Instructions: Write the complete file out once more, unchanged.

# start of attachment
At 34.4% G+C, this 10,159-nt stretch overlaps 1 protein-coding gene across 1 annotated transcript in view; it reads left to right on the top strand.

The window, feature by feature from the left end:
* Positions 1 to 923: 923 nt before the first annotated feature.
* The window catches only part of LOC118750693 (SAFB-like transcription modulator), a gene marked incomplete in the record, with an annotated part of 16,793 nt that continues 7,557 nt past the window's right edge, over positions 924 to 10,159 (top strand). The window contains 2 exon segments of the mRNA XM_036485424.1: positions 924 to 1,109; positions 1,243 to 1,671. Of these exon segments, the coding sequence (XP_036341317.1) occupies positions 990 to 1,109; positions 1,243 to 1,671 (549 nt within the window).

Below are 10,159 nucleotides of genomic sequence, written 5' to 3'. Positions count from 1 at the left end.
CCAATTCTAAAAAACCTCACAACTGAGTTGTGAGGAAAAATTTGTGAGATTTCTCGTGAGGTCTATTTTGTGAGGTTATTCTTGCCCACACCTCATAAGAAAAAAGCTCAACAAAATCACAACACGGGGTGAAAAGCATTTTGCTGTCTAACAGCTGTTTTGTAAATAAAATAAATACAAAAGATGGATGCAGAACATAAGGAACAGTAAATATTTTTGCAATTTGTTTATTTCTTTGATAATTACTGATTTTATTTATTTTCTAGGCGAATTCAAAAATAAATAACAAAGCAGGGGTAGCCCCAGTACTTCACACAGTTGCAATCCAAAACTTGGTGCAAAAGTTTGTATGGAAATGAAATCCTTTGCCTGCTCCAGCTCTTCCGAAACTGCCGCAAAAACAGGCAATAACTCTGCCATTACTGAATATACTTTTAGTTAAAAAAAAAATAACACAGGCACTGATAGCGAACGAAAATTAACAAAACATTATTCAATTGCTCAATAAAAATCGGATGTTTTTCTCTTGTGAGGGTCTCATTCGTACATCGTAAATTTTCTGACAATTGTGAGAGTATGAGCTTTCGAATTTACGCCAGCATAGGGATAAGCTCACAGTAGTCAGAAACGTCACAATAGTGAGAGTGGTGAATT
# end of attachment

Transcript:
At 34.4% G+C, this 10,159-nt stretch overlaps 1 protein-coding gene across 1 annotated transcript in view; it reads left to right on the top strand.

The window, feature by feature from the left end:
* Positions 1 to 923: 923 nt before the first annotated feature.
* The window catches only part of LOC118750693 (SAFB-like transcription modulator), a gene marked incomplete in the record, with an annotated part of 16,793 nt that continues 7,557 nt past the window's right edge, over positions 924 to 10,159 (top strand). The window contains 2 exon segments of the mRNA XM_036485424.1: positions 924 to 1,109; positions 1,243 to 1,671. Of these exon segments, the coding sequence (XP_036341317.1) occupies positions 990 to 1,109; positions 1,243 to 1,671 (549 nt within the window).

Below are 10,159 nucleotides of genomic sequence, written 5' to 3'. Positions count from 1 at the left end.
CCAATTCTAAAAAACCTCACAACTGAGTTGTGAGGAAAAATTTGTGAGATTTCTCGTGAGGTCTATTTTGTGAGGTTATTCTTGCCCACACCTCATAAGAAAAAAGCTCAACAAAATCACAACACGGGGTGAAAAGCATTTTGCTGTCTAACAGCTGTTTTGTAAATAAAATAAATACAAAAGATGGATGCAGAACATAAGGAACAGTAAATATTTTTGCAATTTGTTTATTTCTTTGATAATTACTGATTTTATTTATTTTCTAGGCGAATTCAAAAATAAATAACAAAGCAGGGGTAGCCCCAGTACTTCACACAGTTGCAATCCAAAACTTGGTGCAAAAGTTTGTATGGAAATGAAATCCTTTGCCTGCTCCAGCTCTTCCGAAACTGCCGCAAAAACAGGCAATAACTCTGCCATTACTGAATATACTTTTAGTTAAAAAAAAAATAACACAGGCACTGATAGCGAACGAAAATTAACAAAACATTATTCAATTGCTCAATAAAAATCGGATGTTTTTCTCTTGTGAGGGTCTCATTCGTACATCGTAAATTTTCTGACAATTGTGAGAGTATGAGCTTTCGAATTTACGCCAGCATAGGGATAAGCTCACAGTAGTCAGAAACGTCACAATAGTGAGAGTGGTGAATT